Coins Certified as of 1/17

My Coin #16299116

1798 $1 B-29 BB-119 XF40

PCGS#: 40036

Owner's Comments

B-29,BB-119. PCGS EF 40. Go back to BB-118 (#16207467) to truly appreciate that great coin. Now we have this obverse die used for the 7th and final time. One can see the deterioration on the right and left side, Stars 1-7 & 8-13. This is better than XF40, great luster and natural color. ?AU50-55, mainly due to strike. R4. Est.Pop.75-150 coins. Much more difficult to find in any grade!

Expert Comments

Q. David Bowers: The following narrative, with minor editing, is from my "Silver Dollars & Trade Dollars of the United States: A Complete Encyclopedia" (Wolfeboro, NH: Bowers and Merena Galleries, Inc., 1993). Note: the Notable Specimens list should be used with caution - it has been updated in my 2013 edition of "The Encyclopedia of United States Silver Dollars 1794-1804."

B-29, H-29

OBVERSE 14: See description under 1798 BB-113. Obverse die used to strike BB-113 (1st use), 1798 BB-114 (2nd use), BB-115 (3rd use), BB-116 (4th use), BB-117 (5th use), BB-118 (6th use), BB-119 (7th and final use).

REVERSE Q: Star touches lower part of eagle's beak; ray points to just left of U in PLURIBUS. Line star pattern. Five small berries, two above closest together. Leaf points under right edge of upright of I in AMERICA. 13 perfect arrows, an unusual situation.

Reverse die used to strike 1798 BB-119 (earlier state) and BB-120 (later state).


Die State I: Obverse: Die cracks similar to those on BB-118 but more advanced, now extending across bust into right field. Two short cracks from bust to last star. Additional crack from outside first star through next 3 stars and passing under the 5th, 6th, and 7th stars. The crack splits in two at this point, and both branches continue to the hail'. This variety was struck shortly after BB-118. Reverse from perfect die. The variety usually seen. An AU specimen in the 1975 ANA Convention sale (Superior) had the obverse poorly centered, indicating axial misalignment.

Die State II: Obverse as preceding. Reverse with die crack through UNITED, two leftmost wing tip feathers; and ST, continuing to the top of A and above T. The die state used to strike BB-120.

COLLECTING NOTES: 1798 BB-119 is scarce. Probably about 200 to 350 exist, most of which are in lower grades through VF. EF coins are quite rare, and AU specimens are extremely rare. No Mint State coin has been seen. The one listed was sold in 1970, and may not grade as Uncirculated today.


Hollinbeck-Kagin Specimen. MS-60. Hollinbeck-Kagin, January 1970:783. "Uncirculated golden."

Holmes Specimen. AU-55. Stack's, Milton A. Holmes Collection, 1960:2243. "AU, choice. Full mint lustre and the barest signs of friction on the high points."

Baldenhofer Specimen. AU-50. W.G. Baldenhofer to Stack's, Farish-Baldenhofer Sale, 1955. AJ. Ostheimer, 3rd Collection. Superior Galleries, ANA Convention Sale, 1975:901. "Superficially AU-50, but rubbed on the high points of the obverse. Bluish toning around part of the edges, clean, and partly lustrous. Obverse. very poorly centered,"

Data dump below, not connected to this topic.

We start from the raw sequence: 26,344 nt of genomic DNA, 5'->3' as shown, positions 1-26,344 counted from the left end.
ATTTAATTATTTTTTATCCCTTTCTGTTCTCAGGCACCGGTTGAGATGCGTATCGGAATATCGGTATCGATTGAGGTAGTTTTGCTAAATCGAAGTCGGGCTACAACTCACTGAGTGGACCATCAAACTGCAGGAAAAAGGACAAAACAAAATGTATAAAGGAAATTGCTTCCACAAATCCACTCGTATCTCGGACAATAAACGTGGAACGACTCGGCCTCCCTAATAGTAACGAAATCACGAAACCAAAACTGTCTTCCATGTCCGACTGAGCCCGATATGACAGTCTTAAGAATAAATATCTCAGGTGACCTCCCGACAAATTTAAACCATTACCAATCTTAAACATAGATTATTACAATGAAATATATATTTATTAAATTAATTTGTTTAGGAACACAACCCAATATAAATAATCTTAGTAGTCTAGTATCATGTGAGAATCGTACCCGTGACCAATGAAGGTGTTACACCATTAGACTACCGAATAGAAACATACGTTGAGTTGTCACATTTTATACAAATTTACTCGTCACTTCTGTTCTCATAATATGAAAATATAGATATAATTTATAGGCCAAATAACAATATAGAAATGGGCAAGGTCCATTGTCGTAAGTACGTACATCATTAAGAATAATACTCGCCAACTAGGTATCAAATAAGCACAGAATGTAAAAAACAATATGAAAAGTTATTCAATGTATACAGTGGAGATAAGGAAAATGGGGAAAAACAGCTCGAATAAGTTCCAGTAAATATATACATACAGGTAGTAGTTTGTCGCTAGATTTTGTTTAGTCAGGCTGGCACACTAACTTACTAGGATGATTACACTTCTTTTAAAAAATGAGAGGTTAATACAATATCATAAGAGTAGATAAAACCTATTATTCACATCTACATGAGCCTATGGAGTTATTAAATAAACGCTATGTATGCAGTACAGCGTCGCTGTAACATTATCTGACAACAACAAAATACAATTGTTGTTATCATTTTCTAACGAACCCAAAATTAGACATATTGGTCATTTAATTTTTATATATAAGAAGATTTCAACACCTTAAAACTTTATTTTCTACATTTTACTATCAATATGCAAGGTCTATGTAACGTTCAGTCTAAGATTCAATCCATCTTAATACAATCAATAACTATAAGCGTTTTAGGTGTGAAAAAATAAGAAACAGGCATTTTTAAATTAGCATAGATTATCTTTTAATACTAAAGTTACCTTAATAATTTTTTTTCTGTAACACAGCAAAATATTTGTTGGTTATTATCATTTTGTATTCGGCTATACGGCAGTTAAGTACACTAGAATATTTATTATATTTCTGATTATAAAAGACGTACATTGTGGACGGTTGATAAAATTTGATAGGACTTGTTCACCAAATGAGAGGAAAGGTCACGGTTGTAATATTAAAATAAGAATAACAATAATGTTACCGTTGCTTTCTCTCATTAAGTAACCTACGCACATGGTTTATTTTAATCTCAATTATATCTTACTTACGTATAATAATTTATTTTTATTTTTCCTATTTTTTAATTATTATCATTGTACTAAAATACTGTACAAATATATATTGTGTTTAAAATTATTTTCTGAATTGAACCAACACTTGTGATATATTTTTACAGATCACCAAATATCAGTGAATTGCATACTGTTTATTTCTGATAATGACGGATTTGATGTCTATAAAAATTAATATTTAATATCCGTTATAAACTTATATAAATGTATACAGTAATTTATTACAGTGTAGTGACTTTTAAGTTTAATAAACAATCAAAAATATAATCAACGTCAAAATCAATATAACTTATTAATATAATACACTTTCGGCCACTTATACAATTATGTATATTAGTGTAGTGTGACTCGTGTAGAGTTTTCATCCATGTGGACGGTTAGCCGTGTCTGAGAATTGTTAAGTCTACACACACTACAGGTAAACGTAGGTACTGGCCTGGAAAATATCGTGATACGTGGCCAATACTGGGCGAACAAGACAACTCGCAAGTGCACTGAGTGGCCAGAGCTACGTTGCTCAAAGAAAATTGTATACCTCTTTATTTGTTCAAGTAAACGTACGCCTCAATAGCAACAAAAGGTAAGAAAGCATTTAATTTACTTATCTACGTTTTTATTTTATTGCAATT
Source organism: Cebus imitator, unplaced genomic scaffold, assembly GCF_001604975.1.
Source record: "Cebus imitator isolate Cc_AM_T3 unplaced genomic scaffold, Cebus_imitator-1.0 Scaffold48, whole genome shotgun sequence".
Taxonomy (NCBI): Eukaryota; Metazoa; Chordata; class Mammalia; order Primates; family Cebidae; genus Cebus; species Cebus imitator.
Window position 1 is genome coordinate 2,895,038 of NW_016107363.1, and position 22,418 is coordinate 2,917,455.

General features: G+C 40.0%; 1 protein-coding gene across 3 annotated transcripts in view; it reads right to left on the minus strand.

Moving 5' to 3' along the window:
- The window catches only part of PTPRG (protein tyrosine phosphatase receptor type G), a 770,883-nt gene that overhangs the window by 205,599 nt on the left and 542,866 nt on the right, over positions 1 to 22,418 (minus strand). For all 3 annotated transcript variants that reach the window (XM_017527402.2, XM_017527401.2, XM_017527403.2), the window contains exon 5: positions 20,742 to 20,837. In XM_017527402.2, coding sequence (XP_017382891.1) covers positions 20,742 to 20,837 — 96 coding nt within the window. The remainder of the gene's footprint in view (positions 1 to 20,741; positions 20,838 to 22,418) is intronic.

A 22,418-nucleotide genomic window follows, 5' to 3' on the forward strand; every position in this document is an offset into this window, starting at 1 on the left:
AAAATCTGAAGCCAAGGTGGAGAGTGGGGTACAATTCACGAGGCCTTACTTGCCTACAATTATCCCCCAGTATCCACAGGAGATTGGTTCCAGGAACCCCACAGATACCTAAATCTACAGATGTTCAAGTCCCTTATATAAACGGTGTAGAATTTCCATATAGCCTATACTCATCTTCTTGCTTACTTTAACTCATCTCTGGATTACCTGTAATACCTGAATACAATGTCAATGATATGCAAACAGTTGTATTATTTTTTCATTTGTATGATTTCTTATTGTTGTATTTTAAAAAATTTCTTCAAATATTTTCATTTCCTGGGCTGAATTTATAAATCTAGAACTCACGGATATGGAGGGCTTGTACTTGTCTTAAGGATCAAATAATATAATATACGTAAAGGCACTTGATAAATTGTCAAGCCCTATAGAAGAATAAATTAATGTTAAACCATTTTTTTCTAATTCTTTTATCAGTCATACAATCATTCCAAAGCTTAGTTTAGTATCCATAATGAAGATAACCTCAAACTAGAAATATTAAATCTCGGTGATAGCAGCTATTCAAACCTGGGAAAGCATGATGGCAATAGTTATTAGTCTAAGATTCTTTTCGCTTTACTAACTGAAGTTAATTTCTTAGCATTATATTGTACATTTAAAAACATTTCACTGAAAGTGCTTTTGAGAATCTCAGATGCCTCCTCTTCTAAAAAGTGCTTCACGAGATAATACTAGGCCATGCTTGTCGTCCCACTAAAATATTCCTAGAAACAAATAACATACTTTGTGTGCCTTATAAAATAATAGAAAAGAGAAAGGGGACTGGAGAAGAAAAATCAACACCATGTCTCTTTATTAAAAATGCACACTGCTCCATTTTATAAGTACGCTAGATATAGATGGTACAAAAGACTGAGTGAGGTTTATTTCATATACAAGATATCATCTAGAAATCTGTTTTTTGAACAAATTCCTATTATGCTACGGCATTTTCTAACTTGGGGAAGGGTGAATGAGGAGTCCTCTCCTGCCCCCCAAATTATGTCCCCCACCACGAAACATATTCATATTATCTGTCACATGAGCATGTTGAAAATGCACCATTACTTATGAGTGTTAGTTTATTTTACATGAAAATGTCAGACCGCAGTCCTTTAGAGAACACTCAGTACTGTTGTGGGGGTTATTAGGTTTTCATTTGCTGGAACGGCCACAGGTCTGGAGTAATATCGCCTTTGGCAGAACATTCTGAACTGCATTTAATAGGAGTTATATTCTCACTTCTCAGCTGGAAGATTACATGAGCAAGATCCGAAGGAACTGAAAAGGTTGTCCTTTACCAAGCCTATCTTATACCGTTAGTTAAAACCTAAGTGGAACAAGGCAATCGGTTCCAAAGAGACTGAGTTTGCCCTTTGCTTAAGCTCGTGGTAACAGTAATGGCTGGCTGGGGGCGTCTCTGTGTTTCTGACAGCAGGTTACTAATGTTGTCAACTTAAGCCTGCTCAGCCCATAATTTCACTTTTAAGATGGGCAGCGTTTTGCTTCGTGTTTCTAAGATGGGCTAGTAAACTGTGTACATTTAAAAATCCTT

Saunders Specimen. EF-45. Bowers and Merena Galleries, Ebenezer Milton Saunders Collection, 1987:3514. "EF-45 or finer. An area of light striking is seen at the upper right of the reverse among the stars and clouds. Mottled medium gray toning."

Lee and Shaffer Collections Specimen. EF-45. Superior Galleries, Lee and Shaffer Collections, 1988:3148. "Extremely late obverse die state with heavy cracks and conspicuous weakness of strike at the left border. Sharpness of EF-45, but attractively toned. A few small marks."

Four Landmark Collections Specimen. EF-45. Bowers and Merena Galleries, Four Landmark Collections, 1989:1961. "EF-45 to AU-50. Pale silver gray and. darker mottled gray on the obverse, dark gray and mottled golden brown on the reverse. Mint lustre may be seen across much of the obverse surface, and beneath the toning on the reverse. Rather later state of the obverse die than that usually seen, with the trident shaped cracks rising from below the date here enlarged and strong, together with numerous subsidiary cracks at the top and right portion of the die. Clearly, this obverse could not long have continued in use before completely failing."

Boyd Specimen. EF-40. Numismatic Gallery, World's Greatest Collection, F.C.C. Boyd, 1945:56. "EF."

GENA Convention Sale .Specimen, EF-40. Lester Merkin, 1972:850. "Mostly well struck, developing warm gray tone."

Diameter: 40.00 millimeters Designer: Robert Scot Edge: Lettered: HUNDRED CENTS ONE DOLLAR OR UNIT
Mintage: 287,536 Weight: 27.00 grams Metal Content: 90% Silver, 10% Copper
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Condition Census

Pos Grade Thumbnail Pedigree and History
1 XF45 PCGS grade

Wayne Miller Collection

2 XF40 PCGS grade

Dr. Hesselgesser Collection - Goldbergs 9/5/2011:5062, $5,750

2 XF40 PCGS grade

Wayne Miller Collection

4 VF35 PCGS grade
5 VF30 PCGS grade